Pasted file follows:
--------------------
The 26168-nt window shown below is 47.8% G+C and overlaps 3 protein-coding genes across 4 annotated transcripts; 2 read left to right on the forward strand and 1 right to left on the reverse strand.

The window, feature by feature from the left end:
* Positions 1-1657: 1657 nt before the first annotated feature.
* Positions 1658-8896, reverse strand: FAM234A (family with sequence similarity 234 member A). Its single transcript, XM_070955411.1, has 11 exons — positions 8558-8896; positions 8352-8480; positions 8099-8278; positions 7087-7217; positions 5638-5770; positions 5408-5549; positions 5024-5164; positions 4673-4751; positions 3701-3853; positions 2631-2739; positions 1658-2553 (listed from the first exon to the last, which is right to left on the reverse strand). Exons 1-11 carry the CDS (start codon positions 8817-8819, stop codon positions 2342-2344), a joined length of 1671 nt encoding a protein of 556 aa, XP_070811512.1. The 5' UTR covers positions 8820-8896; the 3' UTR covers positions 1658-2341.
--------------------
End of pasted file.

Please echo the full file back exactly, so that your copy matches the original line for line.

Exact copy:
The 26168-nt window shown below is 47.8% G+C and overlaps 3 protein-coding genes across 4 annotated transcripts; 2 read left to right on the forward strand and 1 right to left on the reverse strand.

The window, feature by feature from the left end:
* Positions 1-1657: 1657 nt before the first annotated feature.
* Positions 1658-8896, reverse strand: FAM234A (family with sequence similarity 234 member A). Its single transcript, XM_070955411.1, has 11 exons — positions 8558-8896; positions 8352-8480; positions 8099-8278; positions 7087-7217; positions 5638-5770; positions 5408-5549; positions 5024-5164; positions 4673-4751; positions 3701-3853; positions 2631-2739; positions 1658-2553 (listed from the first exon to the last, which is right to left on the reverse strand). Exons 1-11 carry the CDS (start codon positions 8817-8819, stop codon positions 2342-2344), a joined length of 1671 nt encoding a protein of 556 aa, XP_070811512.1. The 5' UTR covers positions 8820-8896; the 3' UTR covers positions 1658-2341.